Once you’re approved, you’ll get an email welcoming you to the program. 

Next you’ll want to get your book listed on your author dashboard. Add your book using ASIN, ISBN or title to search for it.

Fill out the missing information which you can find on your book’s detail page on Amazon. Add a cover image. Submit.

Goodreads will verify it and voila, you have a book listing! Be sure to add each edition, paperback and ebook, so that readers of both types will see your book on Goodreads and leave a review. 

Experiment with the different tools that Goodreads offers. Set up a giveaway. Answer some reader questions. Add some friends. Join some groups. Participate in discussions. Add your reading lists. Write some reviews. Have fun!

Assignment: Set up your Goodreads Author Page. 

Blog to Book Project — Amazon Affiliates Program

I’ve been an Amazon Affiliate since I started blogging. I don’t make oodles of money, but I do make a little bit. If you haven’t already signed up, then you should do so. You have set up your blog and started creating a social media presence right?

Basically, you can get a tracking code for any product page on Amazon. If someone clicks on your link, Amazon knows about it. You may be eligible for a commission on anything they purchase after they click that link, even if it wasn’t the product that originally led them to Amazon. 

There are all sorts of tools designed to drive traffic from your link to Amazon that the company provides. You’ll need to decide which will work best for you. 

However, as an author, being an Amazon Affiliate means that you get a small commission on your own book in addition to royalties if someone buys your book using your affiliate link. A bit of double-dipping, shall we say! 

Being an Amazon Affiliate also provides you access to the Kindle Instant Preview links which we will talk about in a bit. Plus, when you offer your Free Book Promotion, if readers downloading your book stay on Amazon and purchase something else, you’ll get a commission there too. 

The important thing is not to abuse your affiliate status. Amazon does not allow affiliate links in ebooks sold on Amazon, so make sure your book doesn’t have any. You also must not click on your own links to generate commissions. Amazon will boot you out of their program if they catch you. 

And you’ll need to disclose your affiliate relationship with Amazon in posts, newsletters and other places you may insert a link. I use an image on my blog’s sidebar that is visible on whatever page is being viewed. 

The easiest way to get affiliate links for your book is to go to the book’s detail page on Amazon. You’ll have three options, text, image and text plus image. Feel free to try them all and see what gives you the best results. 

You can keep track of clicks and commissions earned from the Earnings section on your Amazon Associates SiteStrip that will now appear at the top of any page you visit on Amazon. 

You can also see how many ebooks your links have sold, whether yours or another author you are promoting. There’s no need to be stingy with Amazon Affiliate links. The more the merrier.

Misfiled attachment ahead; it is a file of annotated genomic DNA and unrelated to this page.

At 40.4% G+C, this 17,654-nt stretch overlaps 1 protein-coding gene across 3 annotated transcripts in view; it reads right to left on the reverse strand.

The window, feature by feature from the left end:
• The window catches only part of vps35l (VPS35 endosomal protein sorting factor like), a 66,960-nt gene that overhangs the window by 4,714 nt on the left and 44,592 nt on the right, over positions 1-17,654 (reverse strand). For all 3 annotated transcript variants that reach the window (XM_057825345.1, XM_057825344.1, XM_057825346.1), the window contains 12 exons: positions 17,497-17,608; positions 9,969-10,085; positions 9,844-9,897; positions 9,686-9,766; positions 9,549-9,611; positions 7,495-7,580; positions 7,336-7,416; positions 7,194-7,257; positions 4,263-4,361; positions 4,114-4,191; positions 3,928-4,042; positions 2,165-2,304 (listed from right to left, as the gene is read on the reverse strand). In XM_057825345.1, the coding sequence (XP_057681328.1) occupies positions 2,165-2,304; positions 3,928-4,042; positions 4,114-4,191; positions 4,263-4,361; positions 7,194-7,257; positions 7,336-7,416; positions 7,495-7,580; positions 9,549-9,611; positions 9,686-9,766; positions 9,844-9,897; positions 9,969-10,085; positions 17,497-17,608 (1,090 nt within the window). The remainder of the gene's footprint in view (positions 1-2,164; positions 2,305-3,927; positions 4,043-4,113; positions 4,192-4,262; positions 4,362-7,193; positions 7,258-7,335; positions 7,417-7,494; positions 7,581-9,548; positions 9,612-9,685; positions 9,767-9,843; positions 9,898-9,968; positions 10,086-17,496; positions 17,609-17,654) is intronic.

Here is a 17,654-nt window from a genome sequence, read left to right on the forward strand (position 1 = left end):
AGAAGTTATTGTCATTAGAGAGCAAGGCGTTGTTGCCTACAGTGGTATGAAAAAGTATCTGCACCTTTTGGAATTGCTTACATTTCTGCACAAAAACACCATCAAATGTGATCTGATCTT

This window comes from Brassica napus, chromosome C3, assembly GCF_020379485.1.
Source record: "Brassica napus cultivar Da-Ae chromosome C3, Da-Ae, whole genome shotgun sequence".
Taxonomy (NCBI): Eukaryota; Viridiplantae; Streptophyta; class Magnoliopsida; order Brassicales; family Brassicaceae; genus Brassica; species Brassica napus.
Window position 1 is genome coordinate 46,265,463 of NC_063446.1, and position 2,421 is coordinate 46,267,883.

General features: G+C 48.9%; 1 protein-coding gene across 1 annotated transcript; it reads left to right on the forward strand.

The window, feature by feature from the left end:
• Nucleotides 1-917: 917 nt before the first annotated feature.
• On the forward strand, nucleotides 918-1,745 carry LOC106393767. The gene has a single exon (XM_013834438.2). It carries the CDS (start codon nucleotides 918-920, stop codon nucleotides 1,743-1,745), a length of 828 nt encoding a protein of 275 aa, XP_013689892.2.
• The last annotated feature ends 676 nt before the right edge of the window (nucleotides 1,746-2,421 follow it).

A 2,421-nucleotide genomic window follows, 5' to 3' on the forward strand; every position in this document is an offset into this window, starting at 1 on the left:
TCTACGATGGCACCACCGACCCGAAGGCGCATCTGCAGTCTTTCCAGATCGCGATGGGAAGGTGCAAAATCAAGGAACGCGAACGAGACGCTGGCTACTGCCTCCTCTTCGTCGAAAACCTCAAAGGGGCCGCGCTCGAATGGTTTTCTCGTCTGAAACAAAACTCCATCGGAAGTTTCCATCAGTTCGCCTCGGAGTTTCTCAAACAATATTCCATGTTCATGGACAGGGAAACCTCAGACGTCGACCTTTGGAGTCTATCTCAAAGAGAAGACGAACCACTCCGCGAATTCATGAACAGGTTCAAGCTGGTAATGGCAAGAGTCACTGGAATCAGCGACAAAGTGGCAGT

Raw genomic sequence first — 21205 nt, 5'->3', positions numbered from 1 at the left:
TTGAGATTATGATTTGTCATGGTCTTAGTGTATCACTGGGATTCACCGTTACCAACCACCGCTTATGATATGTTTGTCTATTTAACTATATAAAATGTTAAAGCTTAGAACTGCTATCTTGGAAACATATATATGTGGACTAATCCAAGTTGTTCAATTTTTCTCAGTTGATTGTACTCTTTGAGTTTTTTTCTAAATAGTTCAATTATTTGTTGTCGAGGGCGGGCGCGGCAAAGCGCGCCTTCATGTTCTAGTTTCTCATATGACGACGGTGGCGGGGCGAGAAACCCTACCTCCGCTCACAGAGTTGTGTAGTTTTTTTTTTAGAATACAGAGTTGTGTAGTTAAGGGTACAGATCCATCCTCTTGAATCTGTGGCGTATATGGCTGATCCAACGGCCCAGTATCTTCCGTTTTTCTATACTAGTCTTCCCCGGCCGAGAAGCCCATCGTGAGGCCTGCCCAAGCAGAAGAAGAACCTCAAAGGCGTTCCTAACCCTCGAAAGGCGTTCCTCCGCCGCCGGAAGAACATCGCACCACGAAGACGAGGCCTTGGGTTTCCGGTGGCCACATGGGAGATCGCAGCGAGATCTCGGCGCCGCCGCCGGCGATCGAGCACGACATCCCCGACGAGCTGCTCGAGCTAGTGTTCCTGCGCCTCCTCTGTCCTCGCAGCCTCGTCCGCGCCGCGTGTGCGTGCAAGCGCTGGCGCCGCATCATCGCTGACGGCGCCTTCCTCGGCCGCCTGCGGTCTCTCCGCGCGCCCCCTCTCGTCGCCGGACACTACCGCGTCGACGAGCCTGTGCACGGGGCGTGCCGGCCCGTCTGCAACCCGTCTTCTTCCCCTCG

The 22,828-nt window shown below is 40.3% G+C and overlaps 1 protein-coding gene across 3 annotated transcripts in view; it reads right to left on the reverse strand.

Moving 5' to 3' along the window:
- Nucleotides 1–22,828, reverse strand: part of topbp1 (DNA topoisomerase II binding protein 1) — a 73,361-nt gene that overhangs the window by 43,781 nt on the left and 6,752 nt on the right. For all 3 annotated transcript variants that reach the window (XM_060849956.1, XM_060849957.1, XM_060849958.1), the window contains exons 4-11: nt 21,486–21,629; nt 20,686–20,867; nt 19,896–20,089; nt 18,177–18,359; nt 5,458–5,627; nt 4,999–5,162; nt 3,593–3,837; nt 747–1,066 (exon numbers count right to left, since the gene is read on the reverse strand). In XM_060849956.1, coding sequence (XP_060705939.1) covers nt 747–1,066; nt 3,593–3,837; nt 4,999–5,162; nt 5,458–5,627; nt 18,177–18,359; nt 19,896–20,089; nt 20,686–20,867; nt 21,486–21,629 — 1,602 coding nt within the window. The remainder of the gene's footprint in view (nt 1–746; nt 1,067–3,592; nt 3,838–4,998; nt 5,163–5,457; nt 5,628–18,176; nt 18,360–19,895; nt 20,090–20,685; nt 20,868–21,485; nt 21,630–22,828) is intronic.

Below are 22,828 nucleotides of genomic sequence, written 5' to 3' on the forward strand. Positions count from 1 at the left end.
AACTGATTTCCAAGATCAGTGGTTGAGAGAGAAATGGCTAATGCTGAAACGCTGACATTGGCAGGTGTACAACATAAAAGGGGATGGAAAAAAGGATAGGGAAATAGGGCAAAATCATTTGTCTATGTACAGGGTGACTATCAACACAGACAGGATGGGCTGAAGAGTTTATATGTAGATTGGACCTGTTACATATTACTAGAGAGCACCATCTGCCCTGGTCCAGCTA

Amazon pays out commissions earned every two months. You need to meet a minimum amount, otherwise, the amount just rolls over until you meet the minimum. If you choose to get paid by direct deposit or Amazon gift card, you’ll get paid after your commissions earned a total of $10. If you want to receive a check, then you’ll need to wait until you rack up $100.

So that’s a brief overview of the benefits of becoming an Amazon Affiliate as an author.

Assignment: Sign up to be an Amazon Affiliate

Blog to Book Project — Twitter for Authors

Twitter is another great place to advertise. When you sign up for Twitter you get to choose your user name. You can choose your own name, a pen name or something really cool.  If the name you want to use is taken, which happens a lot, come up with something else. 

Fill out the profile information completely. Make sure to include a link to your author website. Add your profile picture. I use my page icon instead of my author picture, but that’s just me. If you are having difficulty deciding what to include on your profile, look at other authors in your genre and see what they have done. 

Take some time every week or so to find other writers, book reviewers, and interesting people to follow. Try to find people that are prominent in your particulate niche. 

Tweet a variety of images, posts, links, book reviews, author interviews, news articles along with a few self-promotional bits. When your stuff gets retweets or comments, publically thank them. It’s good form. 

Use hashtags generously.  #bookreview #author #freebookpromo #freekindle 

The lists option is a nice way to organize the people you follow. They get a notification that you put them on a list and are often flattered enough to follow you back. 

Twitter is a rapid-fire social media site. Tweet copiously!

Assignment: Set up your Twitter account and begin tweeting!